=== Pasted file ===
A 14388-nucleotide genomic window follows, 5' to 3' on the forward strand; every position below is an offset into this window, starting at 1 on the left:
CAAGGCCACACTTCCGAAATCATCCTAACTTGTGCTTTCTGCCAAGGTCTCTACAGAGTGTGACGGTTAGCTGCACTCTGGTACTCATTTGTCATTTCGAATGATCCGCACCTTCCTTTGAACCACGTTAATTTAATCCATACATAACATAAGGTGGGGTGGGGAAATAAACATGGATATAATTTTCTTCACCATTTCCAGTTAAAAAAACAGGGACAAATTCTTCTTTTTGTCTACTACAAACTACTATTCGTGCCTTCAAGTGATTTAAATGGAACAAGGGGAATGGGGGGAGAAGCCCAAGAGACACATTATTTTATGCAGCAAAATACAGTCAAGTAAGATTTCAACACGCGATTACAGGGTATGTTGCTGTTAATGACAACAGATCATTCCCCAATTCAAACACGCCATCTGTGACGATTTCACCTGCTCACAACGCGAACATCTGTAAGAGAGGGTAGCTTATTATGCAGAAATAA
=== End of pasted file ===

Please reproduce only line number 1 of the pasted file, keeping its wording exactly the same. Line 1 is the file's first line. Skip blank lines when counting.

A 14388-nucleotide genomic window follows, 5' to 3' on the forward strand; every position below is an offset into this window, starting at 1 on the left: